The History of MillerCoors Beer

The MillerCoors Company is the consummation of two immigrants who never met, but who grew up working in European breweries. In 1855, Frederick Miller, from Germany, bought an abandoned brewery in a Wisconsin valley near clear waters and the raw materials of neighboring farms. In 1873, Adolph Kohrs, a former stowaway from Prussia, bought a ramshackle brewery in Colorado. By the 1950s, each company’s beer distributors were selling more than a million barrels a year. By 2008, Miller and Coors were partners in a global brewing conglomerate. In 2015, it sold for $107 billion.

Photo of an old Miller Lite neon for a bar window

The Innovators

Since their inception, Miller and Coors have been leaders in experimentation. Miller was one of the first breweries to pasteurize beer, and both were pioneers in mechanical refrigeration. Miller made the first American ice-brewed beer, while Coors was first to sell wide-mouth cans. Coors and its beer distributors launched a national recycling revolution by offering a penny for every can returned, and Miller ignited the low-calorie beer wars with its infamous Miller Lite product.

Great Taste! Less Filling!

The thought of America’s first light beer occurred in the early 1970s in Munich, Germany, where Miller’s president, John Murphy, was dining with a friend who was trying to lose weight. When the waiter recommended a “diät-pilsener” (a low-sugar, pale lager for diabetics), Murphy ordered for himself. After a few sips, he said, “There’s room for something like this in America.” Before long, Miller Brewing had discovered a recipe that broke down higher-calorie starches. After tweaking it to produce, in the brewery’s words, “A low-calorie brew that tastes like beer,” the birth of Miller Lite spawned a new generation of beer drinkers, beer distributors, and a “light” revolution in American drink and food.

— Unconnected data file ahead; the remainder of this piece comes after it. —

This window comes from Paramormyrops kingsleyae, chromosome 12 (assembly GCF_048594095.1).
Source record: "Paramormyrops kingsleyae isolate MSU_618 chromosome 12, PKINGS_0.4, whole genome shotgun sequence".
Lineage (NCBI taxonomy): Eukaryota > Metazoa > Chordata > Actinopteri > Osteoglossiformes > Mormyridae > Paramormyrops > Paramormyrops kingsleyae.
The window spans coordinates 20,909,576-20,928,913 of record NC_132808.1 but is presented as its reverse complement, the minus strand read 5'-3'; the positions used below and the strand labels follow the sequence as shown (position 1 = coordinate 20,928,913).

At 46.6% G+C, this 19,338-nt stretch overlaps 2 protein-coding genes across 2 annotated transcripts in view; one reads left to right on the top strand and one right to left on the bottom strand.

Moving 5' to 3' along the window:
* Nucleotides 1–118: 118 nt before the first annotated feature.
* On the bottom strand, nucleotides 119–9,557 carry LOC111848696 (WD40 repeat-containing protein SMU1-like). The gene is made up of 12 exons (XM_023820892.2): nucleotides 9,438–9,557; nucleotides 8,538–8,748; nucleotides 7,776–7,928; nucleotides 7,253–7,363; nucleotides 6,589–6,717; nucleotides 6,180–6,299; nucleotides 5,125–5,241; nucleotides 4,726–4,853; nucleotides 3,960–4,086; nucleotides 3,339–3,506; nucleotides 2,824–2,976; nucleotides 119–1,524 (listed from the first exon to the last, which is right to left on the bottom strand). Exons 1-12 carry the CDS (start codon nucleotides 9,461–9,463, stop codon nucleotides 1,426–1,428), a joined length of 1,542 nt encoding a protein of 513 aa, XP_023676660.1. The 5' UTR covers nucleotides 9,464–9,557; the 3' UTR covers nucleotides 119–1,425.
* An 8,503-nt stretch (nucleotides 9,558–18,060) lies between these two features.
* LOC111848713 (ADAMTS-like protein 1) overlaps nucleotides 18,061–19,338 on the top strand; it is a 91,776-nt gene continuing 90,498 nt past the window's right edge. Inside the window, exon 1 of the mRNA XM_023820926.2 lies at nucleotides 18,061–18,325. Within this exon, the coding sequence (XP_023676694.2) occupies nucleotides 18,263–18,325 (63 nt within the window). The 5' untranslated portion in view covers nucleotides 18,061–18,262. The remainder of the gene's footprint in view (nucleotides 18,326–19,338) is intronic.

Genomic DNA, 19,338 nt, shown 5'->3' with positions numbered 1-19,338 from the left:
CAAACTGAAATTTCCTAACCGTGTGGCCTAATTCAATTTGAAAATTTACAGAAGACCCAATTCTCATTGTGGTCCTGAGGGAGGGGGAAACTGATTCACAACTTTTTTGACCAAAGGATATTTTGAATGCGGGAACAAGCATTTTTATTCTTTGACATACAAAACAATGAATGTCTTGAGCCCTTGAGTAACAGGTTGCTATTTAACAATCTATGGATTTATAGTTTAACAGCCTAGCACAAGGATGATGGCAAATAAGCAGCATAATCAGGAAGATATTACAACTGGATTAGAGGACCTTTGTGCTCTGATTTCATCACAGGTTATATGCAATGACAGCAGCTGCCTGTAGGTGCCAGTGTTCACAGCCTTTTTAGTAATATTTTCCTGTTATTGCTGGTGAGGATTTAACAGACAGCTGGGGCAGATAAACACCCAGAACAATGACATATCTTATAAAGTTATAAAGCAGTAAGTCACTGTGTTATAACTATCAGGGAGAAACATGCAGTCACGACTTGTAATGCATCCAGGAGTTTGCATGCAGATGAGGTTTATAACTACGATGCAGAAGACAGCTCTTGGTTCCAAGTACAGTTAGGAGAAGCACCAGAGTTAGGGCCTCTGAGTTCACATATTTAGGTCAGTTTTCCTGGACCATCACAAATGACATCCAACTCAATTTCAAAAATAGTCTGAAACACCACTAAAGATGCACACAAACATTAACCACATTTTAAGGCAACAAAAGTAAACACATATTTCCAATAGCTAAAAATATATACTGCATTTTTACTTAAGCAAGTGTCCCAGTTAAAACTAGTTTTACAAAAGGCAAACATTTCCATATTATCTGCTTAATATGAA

Craft Beers

Amid the burgeoning popularity of craft beers worldwide, all the major breweries scrambled to contend with the competition while chasing demand. After joining forces, Miller and Coors poured more marketing dollars into online and social media and even created new brands like Blue Moon. Next came a new corporate division, Tenth and Blake Beer Co., which orchestrated such operations as Jacob Leinenkugel Brewing Co., the Blue Moon beers, others created by Coors, and imported brands like Pilsner Urquell.

Millions to a Billion

In 1969, Philip Morris bought Miller for $130 million from Frederick Miller’s heirs. In 2002, Philip Morris sold Miller to South African Breweries (SAB) for $3.6 billion in stock and $2 billion in debt to form SABMiller. In 2005, Coors merged with Molson to form Molson Coors Company. In 2007, SABMiller and Molson Coors formed a joint venture called MillerCoors. And finally, in 2015, Anheuser-Busch InBev announced its acquisition of competitor SABMiller for $107 billion.

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